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Date: -- (:)
From: skaller <skaller@u...>
Subject: Ocamlyacc question
Suppose I have a typical grammar with a non-terminal 'expr' which
parses an expression. I would like to parse the longest prefix
of an input token stream leaving the first 'bad' token in the
stream, so I could also use recursive descent.

Specifically, my problem is to take my existing 'whole
language' parser and split it up so I can do somthing like:

1. if next is one of a set of (dynamically determined)
keywords, execute the parser for the corresponding statement,
otherwise apply the ocamlyacc default parsing rule for one
statement.

2. Statement parsers can call a function to parse expressions.
The expression parser also has to be extensible, using some
hybrid of the ocamlyacc grammar and a table driven precedence
parser. Some expression constructs cannot be done with a simple
precedence parser (if/then/elif/else, let/in, match  .. etc).

The problem, as usual, is to make the Ocamlyacc grammar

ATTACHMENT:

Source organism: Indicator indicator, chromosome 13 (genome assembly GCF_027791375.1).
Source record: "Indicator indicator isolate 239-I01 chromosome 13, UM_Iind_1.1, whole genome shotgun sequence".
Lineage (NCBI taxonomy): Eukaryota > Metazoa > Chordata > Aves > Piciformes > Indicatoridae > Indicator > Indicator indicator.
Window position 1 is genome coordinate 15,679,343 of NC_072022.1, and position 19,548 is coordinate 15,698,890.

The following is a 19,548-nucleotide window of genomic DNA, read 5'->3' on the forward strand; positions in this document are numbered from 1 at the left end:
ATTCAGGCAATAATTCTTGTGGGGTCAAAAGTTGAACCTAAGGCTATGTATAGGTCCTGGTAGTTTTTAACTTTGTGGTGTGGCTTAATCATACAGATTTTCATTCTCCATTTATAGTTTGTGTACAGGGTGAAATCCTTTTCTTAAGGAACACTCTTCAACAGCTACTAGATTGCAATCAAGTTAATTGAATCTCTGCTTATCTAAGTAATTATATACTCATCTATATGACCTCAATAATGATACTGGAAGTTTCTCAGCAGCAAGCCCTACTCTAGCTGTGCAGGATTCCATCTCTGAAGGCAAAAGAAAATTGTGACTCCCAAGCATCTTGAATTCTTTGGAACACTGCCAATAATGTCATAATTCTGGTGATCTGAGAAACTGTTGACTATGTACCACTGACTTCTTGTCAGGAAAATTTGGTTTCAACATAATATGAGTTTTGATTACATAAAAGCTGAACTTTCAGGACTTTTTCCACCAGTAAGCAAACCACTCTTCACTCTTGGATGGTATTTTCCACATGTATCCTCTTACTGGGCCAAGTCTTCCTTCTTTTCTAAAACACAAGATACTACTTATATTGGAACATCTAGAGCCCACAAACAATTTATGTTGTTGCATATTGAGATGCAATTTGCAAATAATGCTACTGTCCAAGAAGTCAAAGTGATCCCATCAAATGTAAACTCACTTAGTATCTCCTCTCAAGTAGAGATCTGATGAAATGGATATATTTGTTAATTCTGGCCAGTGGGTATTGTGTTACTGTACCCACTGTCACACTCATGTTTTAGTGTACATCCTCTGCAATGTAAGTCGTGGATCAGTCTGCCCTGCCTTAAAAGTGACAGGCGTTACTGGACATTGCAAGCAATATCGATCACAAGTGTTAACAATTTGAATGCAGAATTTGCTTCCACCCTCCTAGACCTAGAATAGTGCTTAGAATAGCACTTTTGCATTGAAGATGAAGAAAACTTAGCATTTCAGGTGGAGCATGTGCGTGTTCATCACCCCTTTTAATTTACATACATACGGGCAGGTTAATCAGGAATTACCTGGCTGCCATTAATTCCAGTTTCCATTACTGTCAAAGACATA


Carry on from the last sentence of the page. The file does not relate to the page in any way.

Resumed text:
obey the open/closed principle (open for extension, closed
for compilation) which I guess has to be done with recursion,
and I just can't see how to do this so that 'expr' will process

	a + b )

and return AST for a+b, leaving ) in the input. Can an
'error' production be used to achieve this?

An LALR pushdown machine seems quite powerful: already
a FSA based pushdown machine (called a Recursive Transition
Network or RTN) can parse any context free language,
and be driven by a meta grammar (a grammar enhanced by
Kleene closure operator *, such as EBNF). I believe 
Python actually uses such a system. It is appealing because
it can be very efficient (compared to an RD parser), but is
still extensible (though not as much as pure RD). It also
allows opening up 'more parts of the language' to extension,
such as user defined operators and keyword introduced
constructions, whilst still enforcing some structure.

My pragmatic problem is to modify my existing parser
without too much impact (I prefer not to rewrite the whole
thing for another tool).

-- 
John Skaller <skaller at users dot sf dot net>
Felix, successor to C++: http://felix.sf.net